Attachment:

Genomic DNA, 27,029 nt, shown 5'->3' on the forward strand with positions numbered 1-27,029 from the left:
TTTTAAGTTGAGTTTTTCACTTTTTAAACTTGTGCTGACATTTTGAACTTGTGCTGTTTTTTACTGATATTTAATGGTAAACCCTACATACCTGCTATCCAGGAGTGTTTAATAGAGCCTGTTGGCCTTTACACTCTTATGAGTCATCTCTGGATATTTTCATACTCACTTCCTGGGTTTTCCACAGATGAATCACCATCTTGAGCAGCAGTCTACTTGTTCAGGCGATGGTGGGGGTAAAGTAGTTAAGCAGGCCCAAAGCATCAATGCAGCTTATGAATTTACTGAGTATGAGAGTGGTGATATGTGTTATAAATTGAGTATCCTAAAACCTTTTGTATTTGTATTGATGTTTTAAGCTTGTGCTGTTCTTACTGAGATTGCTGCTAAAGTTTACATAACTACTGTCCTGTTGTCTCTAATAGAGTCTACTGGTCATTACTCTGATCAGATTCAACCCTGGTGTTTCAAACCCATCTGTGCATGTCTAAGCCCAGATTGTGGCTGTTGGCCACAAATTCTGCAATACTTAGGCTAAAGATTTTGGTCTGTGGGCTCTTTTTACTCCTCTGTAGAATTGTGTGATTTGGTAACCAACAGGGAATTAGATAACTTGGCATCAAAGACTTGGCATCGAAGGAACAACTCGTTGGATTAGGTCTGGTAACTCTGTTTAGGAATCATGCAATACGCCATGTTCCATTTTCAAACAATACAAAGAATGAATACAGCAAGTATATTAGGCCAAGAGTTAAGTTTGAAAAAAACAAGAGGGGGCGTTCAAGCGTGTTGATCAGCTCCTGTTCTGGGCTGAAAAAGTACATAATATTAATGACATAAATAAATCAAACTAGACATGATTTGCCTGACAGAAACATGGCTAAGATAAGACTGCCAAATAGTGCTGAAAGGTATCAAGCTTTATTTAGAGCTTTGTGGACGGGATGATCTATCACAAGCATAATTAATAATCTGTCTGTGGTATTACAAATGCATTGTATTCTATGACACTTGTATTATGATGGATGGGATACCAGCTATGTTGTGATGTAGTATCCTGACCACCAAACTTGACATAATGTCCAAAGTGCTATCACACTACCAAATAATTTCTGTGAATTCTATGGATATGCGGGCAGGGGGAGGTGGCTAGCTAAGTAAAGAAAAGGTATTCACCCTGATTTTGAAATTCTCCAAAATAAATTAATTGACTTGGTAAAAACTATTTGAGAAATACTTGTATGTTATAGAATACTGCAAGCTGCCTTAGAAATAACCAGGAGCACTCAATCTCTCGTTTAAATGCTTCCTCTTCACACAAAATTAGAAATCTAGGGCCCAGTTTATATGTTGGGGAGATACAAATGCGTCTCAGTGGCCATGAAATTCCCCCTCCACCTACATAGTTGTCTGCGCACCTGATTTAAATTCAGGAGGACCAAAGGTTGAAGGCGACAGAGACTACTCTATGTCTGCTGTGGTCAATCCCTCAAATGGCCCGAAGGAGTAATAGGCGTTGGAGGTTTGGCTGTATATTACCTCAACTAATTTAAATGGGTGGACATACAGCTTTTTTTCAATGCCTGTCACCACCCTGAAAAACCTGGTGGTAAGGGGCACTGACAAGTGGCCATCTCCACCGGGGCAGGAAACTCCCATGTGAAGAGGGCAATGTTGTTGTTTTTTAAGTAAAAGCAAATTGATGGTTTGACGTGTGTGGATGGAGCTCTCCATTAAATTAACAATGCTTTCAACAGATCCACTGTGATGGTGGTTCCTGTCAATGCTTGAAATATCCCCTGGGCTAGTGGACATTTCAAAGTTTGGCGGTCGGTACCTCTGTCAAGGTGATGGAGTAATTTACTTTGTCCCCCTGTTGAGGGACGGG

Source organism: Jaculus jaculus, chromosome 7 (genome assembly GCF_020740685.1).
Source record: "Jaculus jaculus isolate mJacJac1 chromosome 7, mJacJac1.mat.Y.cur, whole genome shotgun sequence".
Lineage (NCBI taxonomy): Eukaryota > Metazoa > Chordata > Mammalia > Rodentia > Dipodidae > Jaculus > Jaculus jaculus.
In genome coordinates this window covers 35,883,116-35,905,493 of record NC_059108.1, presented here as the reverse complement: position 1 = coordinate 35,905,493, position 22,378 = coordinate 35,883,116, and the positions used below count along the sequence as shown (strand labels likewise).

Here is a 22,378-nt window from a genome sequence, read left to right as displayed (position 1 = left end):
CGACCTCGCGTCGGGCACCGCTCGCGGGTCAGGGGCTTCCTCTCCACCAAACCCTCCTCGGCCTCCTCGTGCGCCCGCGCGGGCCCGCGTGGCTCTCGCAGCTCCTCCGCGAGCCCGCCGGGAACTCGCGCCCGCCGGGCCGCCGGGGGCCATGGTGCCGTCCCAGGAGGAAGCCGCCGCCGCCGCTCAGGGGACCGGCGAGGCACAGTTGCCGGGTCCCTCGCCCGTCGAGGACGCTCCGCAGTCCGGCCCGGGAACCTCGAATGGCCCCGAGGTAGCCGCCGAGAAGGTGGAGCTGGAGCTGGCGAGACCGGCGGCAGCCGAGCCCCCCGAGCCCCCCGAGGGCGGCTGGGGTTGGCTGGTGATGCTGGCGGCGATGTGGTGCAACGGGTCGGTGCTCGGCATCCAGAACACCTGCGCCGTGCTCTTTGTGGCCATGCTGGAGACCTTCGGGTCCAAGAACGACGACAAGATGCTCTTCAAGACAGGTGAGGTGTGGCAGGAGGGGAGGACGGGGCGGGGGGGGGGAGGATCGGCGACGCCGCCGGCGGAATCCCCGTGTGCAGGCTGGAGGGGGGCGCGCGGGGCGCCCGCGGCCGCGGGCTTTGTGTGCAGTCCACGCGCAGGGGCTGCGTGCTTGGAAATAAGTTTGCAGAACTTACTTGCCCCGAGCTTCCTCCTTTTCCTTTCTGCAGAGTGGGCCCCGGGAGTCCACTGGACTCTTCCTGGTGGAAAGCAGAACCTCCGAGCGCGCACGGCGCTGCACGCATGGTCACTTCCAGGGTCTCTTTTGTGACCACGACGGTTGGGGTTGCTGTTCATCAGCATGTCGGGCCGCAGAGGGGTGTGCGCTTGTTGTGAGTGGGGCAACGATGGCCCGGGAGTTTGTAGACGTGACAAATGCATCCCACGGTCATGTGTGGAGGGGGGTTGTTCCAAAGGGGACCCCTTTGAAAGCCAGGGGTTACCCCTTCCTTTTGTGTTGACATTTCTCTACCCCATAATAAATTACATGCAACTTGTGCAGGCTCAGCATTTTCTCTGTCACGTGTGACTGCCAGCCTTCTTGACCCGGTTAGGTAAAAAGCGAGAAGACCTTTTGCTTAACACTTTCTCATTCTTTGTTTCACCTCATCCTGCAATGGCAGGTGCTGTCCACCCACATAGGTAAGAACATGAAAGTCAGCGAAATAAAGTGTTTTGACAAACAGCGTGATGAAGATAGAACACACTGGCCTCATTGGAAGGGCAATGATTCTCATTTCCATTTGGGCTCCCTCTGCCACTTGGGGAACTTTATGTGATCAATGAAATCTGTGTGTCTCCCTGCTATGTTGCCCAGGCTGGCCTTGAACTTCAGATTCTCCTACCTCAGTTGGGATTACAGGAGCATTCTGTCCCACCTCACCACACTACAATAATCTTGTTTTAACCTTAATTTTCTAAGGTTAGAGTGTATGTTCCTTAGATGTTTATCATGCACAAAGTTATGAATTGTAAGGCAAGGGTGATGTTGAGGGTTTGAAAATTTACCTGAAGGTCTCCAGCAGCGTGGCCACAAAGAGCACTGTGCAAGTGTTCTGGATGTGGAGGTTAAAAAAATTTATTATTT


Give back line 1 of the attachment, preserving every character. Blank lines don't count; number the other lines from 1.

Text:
Genomic DNA, 27,029 nt, shown 5'->3' on the forward strand with positions numbered 1-27,029 from the left: